One of her special interests is late-19th to early-20th century city directories, newspapers and court records.

She is a co-chair of JGSLA 2010 (the 30th edition of the IAJGS International Conference on Jewish Genealogy), set for July 11-16, in Los Angeles. Her other “hats” include JGSLA program chair, Gesher Galicia president/research coordinator, and has produced two documentaries.

She holds a BA in English (Washington University, St. Louis, Missouri) and an MS in Broadcasting (Boston University).

Fee: JGSPBCI members, free; others, $5.

For directions and more information, see the JGSBCI site.

JGSLA 2010: Brian Lenius to speak

Professional genealogist and map expert Brian C. Lenius, co-founder of the East European Genealogical Society (EEGS) will speak at the 30th IAJGS International Conference on Jewish Genealogy.

Brian is the author of “The Genealogical Gazetteer of Galicia.”

His 10 research trips to Poland, Ukraine, Czech Republic, Germany and Austria have resulted in greatly expanding resources available in North America.

He will speak on “The Lviv Archive Research Experience,” cadastral maps and landowner records found in Ukrainian and Polish archives.

Brian will also staff a table at the Market Square event on the conference’s first day, and demonstrate various Austrian Empire property maps and records which were created during three historical periods, 1785-88, 1819-1820, and 1817-1860s.

The last survey created property maps (cadastral maps) for the entire Empire.

These extremely detailed maps reveal individual houses, yards, barns, roads, fields, synagogues, cemeteries and more. Although they are considered technical resources, they provide rich detail for a genealogist or family historian who wishes to know more and trace their ancestors.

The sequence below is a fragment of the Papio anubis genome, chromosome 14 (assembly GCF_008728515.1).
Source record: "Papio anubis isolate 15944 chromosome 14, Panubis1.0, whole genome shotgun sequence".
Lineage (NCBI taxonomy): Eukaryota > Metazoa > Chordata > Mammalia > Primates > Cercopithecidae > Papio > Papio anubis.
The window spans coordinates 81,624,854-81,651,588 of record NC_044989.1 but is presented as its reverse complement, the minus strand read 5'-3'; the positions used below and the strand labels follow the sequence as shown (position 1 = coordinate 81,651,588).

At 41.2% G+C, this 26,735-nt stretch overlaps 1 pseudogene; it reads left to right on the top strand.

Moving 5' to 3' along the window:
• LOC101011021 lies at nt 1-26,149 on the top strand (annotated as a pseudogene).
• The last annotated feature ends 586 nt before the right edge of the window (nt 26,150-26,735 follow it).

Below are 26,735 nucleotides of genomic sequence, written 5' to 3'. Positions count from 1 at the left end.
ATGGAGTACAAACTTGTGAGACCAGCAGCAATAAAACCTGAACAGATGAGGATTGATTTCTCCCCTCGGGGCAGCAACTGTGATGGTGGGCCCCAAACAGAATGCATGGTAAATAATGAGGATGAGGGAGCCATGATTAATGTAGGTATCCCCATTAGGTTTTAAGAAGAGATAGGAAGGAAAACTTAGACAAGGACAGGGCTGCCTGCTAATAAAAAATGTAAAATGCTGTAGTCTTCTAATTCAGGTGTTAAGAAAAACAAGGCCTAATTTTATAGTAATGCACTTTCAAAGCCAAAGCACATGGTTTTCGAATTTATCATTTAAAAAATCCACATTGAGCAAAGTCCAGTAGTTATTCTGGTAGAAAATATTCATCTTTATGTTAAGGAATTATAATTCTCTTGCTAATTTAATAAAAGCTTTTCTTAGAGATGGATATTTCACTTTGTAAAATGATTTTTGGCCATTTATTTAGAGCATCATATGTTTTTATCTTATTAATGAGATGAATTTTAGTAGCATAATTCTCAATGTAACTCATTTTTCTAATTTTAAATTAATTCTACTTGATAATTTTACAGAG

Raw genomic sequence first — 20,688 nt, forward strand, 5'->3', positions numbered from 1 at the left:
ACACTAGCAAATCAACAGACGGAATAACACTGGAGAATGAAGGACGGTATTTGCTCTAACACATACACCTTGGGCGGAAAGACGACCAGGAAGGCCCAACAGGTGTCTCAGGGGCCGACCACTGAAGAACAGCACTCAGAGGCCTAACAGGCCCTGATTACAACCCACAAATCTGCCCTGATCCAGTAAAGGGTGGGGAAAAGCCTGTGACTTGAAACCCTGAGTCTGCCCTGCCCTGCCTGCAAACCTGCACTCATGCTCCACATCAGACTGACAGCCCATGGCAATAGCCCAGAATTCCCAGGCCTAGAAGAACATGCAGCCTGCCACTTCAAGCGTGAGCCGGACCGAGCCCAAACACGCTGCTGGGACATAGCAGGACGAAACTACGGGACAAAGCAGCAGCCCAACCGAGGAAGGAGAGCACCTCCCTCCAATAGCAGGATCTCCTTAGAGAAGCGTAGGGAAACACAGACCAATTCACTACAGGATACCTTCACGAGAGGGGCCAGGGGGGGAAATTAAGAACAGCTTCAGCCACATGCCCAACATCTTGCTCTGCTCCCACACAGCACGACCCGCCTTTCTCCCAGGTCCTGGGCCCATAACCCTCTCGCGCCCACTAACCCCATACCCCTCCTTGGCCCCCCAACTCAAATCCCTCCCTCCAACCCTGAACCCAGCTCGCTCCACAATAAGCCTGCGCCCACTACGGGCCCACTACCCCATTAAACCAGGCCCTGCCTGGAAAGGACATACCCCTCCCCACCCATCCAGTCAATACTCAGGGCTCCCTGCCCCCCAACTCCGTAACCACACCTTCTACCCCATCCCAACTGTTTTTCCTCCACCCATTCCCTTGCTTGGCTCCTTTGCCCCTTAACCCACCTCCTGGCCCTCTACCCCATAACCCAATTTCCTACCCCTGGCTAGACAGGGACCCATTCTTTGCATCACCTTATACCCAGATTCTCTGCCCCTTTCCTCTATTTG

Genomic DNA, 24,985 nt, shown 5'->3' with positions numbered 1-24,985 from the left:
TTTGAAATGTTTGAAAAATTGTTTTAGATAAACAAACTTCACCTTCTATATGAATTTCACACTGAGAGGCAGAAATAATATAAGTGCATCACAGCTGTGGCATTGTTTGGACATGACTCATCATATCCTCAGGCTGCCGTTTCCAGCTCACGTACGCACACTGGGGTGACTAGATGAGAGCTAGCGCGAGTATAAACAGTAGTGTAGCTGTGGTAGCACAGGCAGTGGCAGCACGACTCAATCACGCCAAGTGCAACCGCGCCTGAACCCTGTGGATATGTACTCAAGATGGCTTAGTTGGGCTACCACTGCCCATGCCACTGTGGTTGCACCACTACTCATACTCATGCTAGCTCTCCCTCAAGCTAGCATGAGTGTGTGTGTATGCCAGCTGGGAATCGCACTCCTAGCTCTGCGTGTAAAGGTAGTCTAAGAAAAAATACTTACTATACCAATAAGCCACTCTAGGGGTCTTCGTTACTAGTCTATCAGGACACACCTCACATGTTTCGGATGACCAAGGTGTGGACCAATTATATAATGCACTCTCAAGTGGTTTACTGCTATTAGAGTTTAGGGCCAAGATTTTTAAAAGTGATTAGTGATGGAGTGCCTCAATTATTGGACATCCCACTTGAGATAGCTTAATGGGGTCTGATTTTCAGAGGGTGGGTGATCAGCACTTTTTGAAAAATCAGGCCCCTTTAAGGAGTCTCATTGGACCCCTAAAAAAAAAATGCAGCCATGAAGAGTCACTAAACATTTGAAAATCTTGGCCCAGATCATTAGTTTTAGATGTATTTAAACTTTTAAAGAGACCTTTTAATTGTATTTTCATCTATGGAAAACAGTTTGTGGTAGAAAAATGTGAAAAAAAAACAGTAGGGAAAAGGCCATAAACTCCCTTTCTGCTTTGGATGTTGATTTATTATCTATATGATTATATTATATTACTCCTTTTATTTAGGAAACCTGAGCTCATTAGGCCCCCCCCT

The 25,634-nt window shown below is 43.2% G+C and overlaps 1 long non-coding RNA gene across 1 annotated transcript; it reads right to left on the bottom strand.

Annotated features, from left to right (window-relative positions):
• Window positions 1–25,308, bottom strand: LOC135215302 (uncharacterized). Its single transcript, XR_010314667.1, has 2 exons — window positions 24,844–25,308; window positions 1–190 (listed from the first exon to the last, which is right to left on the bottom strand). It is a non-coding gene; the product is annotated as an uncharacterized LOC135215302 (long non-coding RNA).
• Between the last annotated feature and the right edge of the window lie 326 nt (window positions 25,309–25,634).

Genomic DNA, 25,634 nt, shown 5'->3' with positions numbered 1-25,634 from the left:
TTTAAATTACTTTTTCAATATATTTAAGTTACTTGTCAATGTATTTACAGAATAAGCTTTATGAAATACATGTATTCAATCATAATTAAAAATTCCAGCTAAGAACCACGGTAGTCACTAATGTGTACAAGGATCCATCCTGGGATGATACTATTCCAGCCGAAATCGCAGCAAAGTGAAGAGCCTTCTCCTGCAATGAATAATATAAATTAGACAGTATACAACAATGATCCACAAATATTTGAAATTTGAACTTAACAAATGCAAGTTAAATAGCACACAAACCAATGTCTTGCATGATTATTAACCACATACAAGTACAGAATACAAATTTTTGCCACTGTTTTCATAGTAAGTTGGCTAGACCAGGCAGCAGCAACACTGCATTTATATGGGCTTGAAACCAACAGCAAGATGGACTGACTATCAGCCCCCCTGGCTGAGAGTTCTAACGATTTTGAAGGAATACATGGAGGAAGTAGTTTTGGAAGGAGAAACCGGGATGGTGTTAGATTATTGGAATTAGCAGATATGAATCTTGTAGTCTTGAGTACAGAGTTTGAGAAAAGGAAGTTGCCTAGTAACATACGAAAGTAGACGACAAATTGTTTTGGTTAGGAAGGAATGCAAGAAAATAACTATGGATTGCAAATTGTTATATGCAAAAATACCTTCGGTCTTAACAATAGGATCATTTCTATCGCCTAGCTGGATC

Along with vital records – or as a substitute if those records do not exist – the map can be a very powerful research tool.

With a house number and location, the researcher can see the routes his or her ancestors walked or rode by horse and wagon from home to fields, to school, synagogue, and learn about the family’s neighbors.

Brian’s expert knowledge will help researchers learn how to use these resources to uncover rich family details.

For all conference details, see the JGSLA 2010 site, and sign up for the newsletter and blog! Registration opens January 15.

Calling Galitzianers: Newsletter material sought

Are you a Galitzianer?

If your research takes you back to this Austro-Hungarian area which became Poland and is now in Ukraine, learn about the resources at Gesher Galicia, the special interest group that focuses on this geographic area.

Tracing the Tribe often writes about the area, the group and its activities as our FINK family comes from Skalat and Suchostaw.

Gesher Galicia also has an informative newsletter, The Galitzianer. Managing editor Janice Sellers is now looking for material to be published in future issues (from February 2010 on). It is published in February, April, July and November.

Material includes articles, graphics. Submitted material may be original or previously published, as long as it is relevant to the area and genealogical research.

Have you visited the area? Write about your experience. Researched extensively? Tell others how you did it. Photos are also useful, both recent and historical. Other welcome material includes articles, charts, lists, book reviews.

In short, the newsletter welcomes all material that touches on Jewish family history in the communities that were part of Galicia (a province of the Austro-Hungarian Empire) is sought.

Click here to see contents from past issues. Back issues are available to members only for US$4 per copy (paper) or US$2 per copy (electronic). That’s another reason to join Gesher Galicia.

You don’t have to be a Gesher Galicia member to submit material for the journal. But if your family comes from this area, you should join the group to learn more about it.

The deadline for the February issue is January 15, 2010. Write to The Galitizianer’s managing editor Janice Sellers if you have material to submit.